Today I was watching the Cardinals play the Padres on TV when the ESPN Talking Heads mentioned it was a sad day in baseball with the passing yesterday of Buck O’Neil. Nobody lives forever and at 94 Buck lived a good, long life, but may have died of a broken heart after being denied entry into the National Baseball Hall of Fame. O’Neil was denied twice in his baseball life, once when the color of his skin denied him the opportunity to play MLB and then again when he died before being allowed in to Cooperstown.

Buck O’Neil played briefly with the Memphis Red Sox in 1937 before playing the remainder of his career as a member of the Kansas City Monarchs, except for his two years in the Navy 1944-45. He won batting titles in 1940, batting .345, and in 1945, he batted .350. Buck was an All Star in 1942, 43, & 49. O’Neil guided the Monarchs to titles in 1948, 50, 51, & 53. In 1962 he was named a coach for the Chicago Cubs, first African-American MLB coach, as a scout he discovered Lou Brock & Joe Carter.

Buck was the Chairman of the Negro Baseball Leagues Museum in Kansas City, MO. O’Neil was instrumental in telling the story of the Negro Baseball Leagues to fans of today. NickyV & Teddy Ballgame were fortunate enough to take it all in on our recent baseball trip to Kansas City, we spent over five hours at the Negro Baseball Leagues Museum and encourage all of you to check it out. Below is a letter I just wrote to the National Baseball Hall of Fame, I would encourage you to do the same. Thank you Mr. Buck O’Neil for a life well lived!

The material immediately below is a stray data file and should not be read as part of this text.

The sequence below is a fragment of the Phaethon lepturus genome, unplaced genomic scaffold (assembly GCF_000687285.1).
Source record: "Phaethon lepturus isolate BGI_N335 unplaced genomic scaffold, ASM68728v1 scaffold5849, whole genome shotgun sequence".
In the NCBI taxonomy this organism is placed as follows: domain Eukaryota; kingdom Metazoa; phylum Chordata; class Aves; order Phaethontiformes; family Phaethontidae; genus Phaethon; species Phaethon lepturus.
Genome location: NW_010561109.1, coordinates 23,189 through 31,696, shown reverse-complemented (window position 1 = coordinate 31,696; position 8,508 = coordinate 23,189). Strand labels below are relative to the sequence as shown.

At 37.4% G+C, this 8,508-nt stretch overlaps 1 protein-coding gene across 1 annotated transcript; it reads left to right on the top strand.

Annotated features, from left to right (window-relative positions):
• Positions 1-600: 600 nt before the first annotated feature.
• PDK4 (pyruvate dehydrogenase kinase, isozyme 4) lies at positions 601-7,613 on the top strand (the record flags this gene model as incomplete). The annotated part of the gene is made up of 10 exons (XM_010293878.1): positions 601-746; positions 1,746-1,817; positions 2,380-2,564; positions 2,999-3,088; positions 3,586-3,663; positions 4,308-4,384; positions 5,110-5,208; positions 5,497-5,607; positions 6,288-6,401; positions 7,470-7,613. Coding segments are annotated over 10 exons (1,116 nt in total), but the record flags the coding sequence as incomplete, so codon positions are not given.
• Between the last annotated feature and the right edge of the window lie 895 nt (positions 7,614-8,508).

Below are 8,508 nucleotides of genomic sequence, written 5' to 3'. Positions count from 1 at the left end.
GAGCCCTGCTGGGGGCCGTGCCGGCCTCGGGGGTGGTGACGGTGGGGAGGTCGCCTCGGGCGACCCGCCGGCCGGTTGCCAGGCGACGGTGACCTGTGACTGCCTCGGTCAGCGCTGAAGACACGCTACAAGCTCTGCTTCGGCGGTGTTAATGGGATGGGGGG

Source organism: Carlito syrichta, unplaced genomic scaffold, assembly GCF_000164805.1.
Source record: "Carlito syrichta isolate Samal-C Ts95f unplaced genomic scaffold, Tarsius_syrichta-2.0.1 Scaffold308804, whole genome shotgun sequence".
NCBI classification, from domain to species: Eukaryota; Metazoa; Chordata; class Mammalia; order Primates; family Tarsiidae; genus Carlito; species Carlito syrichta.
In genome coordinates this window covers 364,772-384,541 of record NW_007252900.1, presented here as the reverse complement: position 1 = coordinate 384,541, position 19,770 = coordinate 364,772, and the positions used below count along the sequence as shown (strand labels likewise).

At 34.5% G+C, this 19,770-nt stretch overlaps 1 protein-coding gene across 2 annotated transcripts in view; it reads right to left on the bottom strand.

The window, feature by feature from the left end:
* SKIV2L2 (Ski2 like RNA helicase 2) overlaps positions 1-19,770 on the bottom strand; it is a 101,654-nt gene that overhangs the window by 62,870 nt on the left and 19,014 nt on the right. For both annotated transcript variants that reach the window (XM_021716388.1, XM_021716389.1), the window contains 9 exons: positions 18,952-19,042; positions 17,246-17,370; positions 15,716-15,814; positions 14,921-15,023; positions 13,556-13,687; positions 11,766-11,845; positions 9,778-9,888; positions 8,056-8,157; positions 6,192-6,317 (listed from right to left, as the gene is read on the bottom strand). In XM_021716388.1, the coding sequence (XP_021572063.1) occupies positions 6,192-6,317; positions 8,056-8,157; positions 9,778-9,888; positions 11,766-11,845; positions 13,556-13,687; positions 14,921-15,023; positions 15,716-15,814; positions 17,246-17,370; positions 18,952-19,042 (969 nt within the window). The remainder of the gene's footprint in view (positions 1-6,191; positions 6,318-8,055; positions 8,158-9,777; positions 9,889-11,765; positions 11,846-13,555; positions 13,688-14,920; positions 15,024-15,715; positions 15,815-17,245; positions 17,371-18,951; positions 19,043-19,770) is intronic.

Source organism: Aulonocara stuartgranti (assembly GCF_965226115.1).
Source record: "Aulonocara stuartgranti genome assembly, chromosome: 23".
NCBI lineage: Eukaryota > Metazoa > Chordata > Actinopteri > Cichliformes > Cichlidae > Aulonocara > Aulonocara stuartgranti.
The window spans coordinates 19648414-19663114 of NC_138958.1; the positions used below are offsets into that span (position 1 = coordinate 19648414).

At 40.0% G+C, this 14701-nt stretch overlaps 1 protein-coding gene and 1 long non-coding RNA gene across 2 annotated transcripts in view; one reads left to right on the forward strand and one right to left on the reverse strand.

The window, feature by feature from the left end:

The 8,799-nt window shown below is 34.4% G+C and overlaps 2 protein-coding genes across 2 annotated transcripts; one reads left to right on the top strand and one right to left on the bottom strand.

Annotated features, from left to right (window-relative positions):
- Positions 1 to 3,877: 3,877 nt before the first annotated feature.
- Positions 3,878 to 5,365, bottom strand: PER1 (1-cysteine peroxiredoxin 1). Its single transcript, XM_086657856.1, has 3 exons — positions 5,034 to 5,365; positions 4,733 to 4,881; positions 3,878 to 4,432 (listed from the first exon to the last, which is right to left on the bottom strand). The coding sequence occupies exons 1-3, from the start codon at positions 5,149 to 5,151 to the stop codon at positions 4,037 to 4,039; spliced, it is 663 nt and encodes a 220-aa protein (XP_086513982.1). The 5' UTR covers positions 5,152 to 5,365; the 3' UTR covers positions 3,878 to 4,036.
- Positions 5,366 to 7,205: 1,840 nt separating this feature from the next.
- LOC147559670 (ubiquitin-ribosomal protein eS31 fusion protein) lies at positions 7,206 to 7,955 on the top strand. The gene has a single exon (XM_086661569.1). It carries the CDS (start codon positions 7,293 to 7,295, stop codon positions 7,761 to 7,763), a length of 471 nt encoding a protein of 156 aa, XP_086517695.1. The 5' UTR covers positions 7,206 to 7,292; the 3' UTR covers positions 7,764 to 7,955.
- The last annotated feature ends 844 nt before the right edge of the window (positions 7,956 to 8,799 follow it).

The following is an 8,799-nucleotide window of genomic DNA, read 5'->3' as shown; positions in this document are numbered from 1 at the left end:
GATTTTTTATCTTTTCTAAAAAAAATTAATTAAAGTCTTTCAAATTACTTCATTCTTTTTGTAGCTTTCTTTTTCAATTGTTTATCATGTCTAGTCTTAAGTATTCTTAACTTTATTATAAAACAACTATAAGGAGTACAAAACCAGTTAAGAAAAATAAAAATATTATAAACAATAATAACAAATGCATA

National Baseball Hall of Fame and Museum
25 Main Street
Cooperstown, NY 13326

Dear Sir/Madam:

I was saddened to learn of the passing of Buck O’Neil. Not that he shouldn’t pass at the age of 94, he lived a good life. I am saddened that he was denied twice, once in not being allowed to play MLB and again in not being allowed into the National Baseball Hall of Fame. I believe he, in part, died of a broken heart. Buck deserved enty, he earned it, not only for his play on the field, but for the way he promoted the game he loved and also for the way he preserved the Negro Leagues with his museum in Kansas City. I truly hope the National Baseball Hall of Fame recognizes its oversite and inducts this great man ASAP.

One is gone, but two remain. Two players who remain on the outside, but deserve to be let in are Minnie Minoso and Ron Santo. Both have the statistics and are great spokesmen for the game, but each has another factor working on his behalf. Minnie was the first negro ballplayer for the Chicago White Sox and was kept out of MLB because of the color of his skin. Santo played defense & batted better than any thirdbaseman of his era, despite having diabetes. Please let justice be served by inducting these two deserving men before they pass.

No tags for this post.


  1. Teddy,
    Playoffs be damned. I logged in tonight to post a bit about O’Neil after hearing about his passing.

    You did much better than I ever could have.


Discussion Area - Leave a Comment